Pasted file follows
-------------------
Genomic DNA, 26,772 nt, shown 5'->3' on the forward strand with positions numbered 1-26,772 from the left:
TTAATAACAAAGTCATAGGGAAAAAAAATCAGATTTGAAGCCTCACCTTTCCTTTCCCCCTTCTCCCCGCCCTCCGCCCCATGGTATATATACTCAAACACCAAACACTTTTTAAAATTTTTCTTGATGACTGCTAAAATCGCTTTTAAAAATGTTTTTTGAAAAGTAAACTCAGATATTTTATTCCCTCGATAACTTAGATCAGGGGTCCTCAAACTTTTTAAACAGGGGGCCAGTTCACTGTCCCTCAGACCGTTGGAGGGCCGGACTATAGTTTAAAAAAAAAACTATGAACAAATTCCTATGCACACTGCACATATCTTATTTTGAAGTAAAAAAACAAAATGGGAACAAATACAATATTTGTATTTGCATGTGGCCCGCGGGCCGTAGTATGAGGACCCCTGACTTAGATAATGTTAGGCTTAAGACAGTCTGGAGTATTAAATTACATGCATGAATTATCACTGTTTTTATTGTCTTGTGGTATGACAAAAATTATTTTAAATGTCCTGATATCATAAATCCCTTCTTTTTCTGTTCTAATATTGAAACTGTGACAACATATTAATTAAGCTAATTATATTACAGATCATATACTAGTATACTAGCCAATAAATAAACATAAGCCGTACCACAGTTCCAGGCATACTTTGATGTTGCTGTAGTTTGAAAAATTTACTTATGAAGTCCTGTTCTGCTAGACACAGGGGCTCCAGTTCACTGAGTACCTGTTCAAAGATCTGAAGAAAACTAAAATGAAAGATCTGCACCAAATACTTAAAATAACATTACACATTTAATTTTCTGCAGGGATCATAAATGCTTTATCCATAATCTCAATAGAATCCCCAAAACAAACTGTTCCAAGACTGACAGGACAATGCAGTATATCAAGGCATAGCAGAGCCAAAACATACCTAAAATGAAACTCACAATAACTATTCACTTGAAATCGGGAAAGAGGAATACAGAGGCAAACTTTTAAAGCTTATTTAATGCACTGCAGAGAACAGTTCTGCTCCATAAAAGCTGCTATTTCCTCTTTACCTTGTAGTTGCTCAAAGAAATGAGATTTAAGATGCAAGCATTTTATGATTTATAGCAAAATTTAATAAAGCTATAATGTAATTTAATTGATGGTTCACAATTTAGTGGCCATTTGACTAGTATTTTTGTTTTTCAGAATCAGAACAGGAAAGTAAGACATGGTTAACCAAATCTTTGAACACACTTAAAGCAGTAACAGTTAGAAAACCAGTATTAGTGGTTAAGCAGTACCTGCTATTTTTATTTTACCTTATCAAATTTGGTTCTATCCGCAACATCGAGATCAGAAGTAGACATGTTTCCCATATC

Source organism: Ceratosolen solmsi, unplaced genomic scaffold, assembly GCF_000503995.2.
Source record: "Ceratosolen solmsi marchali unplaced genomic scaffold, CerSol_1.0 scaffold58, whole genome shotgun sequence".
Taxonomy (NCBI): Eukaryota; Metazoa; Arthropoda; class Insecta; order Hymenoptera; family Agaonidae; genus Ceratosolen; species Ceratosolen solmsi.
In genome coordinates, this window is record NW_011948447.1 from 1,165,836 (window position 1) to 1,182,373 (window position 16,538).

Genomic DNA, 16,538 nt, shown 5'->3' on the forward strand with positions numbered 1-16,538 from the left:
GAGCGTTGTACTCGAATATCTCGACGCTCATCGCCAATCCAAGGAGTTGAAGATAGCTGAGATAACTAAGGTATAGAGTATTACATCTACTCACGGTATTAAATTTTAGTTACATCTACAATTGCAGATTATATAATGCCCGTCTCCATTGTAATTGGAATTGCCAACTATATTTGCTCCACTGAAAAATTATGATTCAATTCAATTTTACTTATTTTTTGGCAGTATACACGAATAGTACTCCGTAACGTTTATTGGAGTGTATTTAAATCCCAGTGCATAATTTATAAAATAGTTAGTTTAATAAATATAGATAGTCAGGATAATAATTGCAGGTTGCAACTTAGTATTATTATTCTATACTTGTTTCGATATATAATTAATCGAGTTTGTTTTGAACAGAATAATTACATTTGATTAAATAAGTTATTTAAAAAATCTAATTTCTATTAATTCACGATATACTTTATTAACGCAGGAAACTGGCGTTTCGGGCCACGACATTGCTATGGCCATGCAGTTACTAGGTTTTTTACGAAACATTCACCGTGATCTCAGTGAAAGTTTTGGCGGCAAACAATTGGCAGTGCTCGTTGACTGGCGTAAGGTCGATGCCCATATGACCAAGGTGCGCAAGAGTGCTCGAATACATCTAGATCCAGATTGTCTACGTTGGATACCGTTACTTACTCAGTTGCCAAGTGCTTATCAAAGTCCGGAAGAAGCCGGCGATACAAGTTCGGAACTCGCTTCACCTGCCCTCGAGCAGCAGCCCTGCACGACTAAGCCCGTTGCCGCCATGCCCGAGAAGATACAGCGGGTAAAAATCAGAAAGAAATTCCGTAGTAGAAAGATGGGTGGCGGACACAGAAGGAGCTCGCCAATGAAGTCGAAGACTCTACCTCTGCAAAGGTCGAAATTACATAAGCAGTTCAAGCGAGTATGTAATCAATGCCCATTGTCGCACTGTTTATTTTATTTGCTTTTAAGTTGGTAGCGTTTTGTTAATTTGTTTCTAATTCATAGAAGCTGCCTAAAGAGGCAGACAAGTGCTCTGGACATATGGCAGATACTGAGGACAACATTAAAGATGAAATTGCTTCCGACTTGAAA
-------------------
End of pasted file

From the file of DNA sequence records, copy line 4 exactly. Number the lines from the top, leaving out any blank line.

Source record: "Ceratosolen solmsi marchali unplaced genomic scaffold, CerSol_1.0 scaffold58, whole genome shotgun sequence".